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Fewer injured workers in Kentucky received opioids and those that did received smaller amounts on average after the implementation of a 2012 law that aimed to reduce powerful pain medications in workers compensation claims, according to a study released Tuesday by the Workers Compensation Research Institute.
The Cambridge, Massachusetts, institute examined the impact of Kentucky’s House Bill 1 on opioid dispensing to newly injured workers in the first 12 months after the injury. The study looked at more than 21,000 claims from 2011 and 2013 and more than 91,000 prescriptions associated with those claims, which overall made up about 40% of claims statewide.
The landmark legislation in 2012 regulated pain clinics and established standards for dispensing and prescribing opioids, including requiring prescribers to access the state prescription drug monitoring program prior to prescribing opioids.
The study noted that prior to the reforms, 54% of Kentucky workers injured in 2011 received at least one opioid prescription within the first year of the injury. After the reforms, 44% of workers injured in 2013 received at least one opioid prescription. Meanwhile, the proportion of injured workers receiving opioids changed little over the same period in neighboring states without similar reforms, according to the study.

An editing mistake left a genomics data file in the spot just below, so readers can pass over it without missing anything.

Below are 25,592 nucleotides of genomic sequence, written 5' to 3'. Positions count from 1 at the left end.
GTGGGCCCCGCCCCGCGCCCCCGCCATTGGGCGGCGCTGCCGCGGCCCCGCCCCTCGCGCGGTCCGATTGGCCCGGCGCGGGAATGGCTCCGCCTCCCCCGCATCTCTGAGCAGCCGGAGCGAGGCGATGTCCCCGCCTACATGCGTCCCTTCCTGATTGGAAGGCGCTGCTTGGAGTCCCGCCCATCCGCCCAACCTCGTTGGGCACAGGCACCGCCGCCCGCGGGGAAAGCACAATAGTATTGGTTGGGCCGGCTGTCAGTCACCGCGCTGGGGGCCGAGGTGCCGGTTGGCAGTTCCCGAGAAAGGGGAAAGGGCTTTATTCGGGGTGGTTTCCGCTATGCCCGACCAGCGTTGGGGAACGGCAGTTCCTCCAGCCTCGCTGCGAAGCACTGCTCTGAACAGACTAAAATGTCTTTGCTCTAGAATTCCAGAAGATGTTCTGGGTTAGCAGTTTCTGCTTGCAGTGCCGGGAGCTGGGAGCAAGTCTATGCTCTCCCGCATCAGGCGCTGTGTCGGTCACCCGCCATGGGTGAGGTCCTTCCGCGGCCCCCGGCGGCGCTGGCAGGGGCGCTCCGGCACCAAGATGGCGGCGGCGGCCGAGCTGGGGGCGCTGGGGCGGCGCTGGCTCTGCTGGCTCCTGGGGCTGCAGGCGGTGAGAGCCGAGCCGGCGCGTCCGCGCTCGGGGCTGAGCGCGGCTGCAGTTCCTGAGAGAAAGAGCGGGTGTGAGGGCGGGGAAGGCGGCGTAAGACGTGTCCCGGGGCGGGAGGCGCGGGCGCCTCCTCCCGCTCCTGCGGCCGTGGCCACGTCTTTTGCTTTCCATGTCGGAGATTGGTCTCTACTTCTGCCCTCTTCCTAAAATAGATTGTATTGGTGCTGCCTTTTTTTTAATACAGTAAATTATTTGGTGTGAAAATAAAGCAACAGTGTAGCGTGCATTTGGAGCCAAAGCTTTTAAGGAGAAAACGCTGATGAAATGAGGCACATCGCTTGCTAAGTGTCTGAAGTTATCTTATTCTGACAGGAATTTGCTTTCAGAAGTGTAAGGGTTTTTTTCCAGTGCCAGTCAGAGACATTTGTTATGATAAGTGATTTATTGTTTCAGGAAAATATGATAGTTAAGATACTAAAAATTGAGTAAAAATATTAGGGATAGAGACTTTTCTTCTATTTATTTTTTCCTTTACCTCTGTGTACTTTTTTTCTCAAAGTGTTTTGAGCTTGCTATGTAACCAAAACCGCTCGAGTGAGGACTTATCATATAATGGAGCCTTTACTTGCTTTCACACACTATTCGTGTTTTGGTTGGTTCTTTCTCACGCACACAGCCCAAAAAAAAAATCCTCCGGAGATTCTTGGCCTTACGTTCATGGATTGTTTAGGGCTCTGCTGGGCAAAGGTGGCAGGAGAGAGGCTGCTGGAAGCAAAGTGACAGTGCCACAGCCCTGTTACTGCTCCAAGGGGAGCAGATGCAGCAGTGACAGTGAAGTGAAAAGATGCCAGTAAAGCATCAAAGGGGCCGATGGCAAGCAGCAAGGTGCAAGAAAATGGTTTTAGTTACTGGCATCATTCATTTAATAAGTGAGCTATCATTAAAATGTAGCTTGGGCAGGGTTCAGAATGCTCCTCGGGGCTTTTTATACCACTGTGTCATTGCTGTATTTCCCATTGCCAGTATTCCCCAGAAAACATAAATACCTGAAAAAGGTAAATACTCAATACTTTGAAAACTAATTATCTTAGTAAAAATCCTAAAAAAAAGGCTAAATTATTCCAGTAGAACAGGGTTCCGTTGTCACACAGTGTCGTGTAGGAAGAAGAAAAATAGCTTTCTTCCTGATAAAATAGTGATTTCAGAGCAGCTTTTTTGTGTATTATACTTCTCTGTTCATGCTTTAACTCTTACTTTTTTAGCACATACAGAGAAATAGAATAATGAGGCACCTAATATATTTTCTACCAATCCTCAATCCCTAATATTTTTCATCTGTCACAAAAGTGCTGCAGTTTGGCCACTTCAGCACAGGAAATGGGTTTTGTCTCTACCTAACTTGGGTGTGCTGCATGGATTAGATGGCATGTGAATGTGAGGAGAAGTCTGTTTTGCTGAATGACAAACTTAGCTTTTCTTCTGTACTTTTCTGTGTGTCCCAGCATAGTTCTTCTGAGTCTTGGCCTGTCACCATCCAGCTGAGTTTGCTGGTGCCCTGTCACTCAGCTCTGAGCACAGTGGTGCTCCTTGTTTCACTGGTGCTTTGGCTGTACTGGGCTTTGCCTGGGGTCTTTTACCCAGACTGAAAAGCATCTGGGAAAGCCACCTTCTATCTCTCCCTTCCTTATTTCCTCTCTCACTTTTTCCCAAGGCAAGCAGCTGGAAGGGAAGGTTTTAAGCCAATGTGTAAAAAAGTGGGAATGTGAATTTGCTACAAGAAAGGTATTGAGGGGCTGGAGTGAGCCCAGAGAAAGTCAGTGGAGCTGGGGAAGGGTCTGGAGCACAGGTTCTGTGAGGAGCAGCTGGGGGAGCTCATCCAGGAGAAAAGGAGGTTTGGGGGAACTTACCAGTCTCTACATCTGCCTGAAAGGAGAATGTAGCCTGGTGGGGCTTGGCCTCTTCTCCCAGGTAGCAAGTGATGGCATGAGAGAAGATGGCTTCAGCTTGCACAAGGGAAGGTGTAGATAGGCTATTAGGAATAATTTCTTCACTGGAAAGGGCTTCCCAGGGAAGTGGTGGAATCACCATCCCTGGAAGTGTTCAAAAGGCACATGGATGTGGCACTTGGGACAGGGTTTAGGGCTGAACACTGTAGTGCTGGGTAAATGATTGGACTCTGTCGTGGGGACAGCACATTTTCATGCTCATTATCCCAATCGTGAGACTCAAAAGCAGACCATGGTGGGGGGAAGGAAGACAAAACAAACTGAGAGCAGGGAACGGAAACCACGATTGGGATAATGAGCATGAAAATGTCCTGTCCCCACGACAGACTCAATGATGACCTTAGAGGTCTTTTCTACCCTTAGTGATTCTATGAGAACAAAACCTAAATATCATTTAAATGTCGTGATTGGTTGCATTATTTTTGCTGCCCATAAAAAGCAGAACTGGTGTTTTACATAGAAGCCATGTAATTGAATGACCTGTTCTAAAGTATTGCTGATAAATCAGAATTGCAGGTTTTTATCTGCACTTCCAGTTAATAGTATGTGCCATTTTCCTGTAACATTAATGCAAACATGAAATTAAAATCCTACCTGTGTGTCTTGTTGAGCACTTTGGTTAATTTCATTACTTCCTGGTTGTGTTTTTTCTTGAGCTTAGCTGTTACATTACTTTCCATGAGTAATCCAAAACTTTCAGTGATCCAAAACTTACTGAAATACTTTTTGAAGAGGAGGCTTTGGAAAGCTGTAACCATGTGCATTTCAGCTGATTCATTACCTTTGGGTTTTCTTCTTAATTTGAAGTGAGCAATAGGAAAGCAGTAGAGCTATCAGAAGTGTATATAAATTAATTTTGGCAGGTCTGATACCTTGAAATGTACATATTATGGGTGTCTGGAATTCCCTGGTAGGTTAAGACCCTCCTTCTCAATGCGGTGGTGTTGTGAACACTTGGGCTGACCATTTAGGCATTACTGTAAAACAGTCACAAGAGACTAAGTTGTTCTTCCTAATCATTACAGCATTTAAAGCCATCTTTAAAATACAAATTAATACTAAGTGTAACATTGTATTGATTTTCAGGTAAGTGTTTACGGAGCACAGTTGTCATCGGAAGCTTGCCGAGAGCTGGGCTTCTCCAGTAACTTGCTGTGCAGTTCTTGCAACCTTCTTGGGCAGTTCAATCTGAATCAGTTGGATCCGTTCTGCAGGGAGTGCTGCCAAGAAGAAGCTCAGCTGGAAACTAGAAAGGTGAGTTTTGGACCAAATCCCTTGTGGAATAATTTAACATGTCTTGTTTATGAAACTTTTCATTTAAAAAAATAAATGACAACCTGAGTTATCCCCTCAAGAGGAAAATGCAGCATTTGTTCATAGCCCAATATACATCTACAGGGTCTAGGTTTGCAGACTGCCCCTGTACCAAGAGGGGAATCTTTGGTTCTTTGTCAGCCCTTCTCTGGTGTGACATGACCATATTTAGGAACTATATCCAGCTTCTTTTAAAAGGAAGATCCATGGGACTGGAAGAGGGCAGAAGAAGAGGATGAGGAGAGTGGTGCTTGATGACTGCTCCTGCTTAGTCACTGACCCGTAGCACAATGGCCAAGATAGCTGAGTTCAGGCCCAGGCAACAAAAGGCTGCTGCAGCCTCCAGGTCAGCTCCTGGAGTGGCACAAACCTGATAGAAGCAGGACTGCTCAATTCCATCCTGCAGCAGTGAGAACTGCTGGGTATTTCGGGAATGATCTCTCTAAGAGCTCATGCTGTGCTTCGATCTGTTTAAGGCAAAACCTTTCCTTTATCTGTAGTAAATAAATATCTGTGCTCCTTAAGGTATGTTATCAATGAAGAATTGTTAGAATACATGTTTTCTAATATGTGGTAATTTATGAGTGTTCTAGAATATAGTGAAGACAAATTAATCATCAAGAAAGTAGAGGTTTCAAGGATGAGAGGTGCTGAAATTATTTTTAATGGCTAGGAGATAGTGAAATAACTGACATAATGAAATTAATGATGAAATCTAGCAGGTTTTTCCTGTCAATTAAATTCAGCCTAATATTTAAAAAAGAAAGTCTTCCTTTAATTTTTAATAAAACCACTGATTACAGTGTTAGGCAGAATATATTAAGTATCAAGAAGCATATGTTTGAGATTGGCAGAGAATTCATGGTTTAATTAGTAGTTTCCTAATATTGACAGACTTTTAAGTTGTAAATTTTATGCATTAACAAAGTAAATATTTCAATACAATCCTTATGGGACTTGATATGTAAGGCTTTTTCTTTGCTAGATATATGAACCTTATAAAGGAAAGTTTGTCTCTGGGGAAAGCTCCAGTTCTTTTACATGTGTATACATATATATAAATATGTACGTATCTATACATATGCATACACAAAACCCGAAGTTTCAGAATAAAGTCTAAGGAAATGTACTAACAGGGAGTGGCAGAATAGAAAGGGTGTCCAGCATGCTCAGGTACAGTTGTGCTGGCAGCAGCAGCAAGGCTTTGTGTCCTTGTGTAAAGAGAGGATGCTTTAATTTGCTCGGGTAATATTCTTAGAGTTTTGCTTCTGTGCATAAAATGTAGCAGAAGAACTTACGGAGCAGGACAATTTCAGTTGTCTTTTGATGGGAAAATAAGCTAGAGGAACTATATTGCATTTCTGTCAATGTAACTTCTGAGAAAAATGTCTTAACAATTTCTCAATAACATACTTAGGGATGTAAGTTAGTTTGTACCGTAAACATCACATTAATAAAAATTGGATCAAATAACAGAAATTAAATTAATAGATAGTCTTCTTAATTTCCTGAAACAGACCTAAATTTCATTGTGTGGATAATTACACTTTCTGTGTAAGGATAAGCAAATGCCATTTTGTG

Among those receiving opioids, the average amount and strength of opioids decreased by 15% following the reforms, the study found.
Also following reforms, the proportion of Kentucky workers with pain medications receiving opioids on a chronic basis decreased from 7.3% to 5.7%, according to the study.
John Ruser, the institute’s president and chief executive officer, said in a press statement that Kentucky’s experience can be useful for other states.
“The lessons may be useful for policymakers and stakeholders in other states who are considering policy solutions to address prescription opioid utilization in their jurisdictions, while balancing the needs of patients who may need opioids for pain management,” he said.
Medical payments per claim in Kentucky were lower than the median in 18 states studied by the Cambridge, Massachusetts-based Workers Compensation Research Institute, according to study results released Tuesday.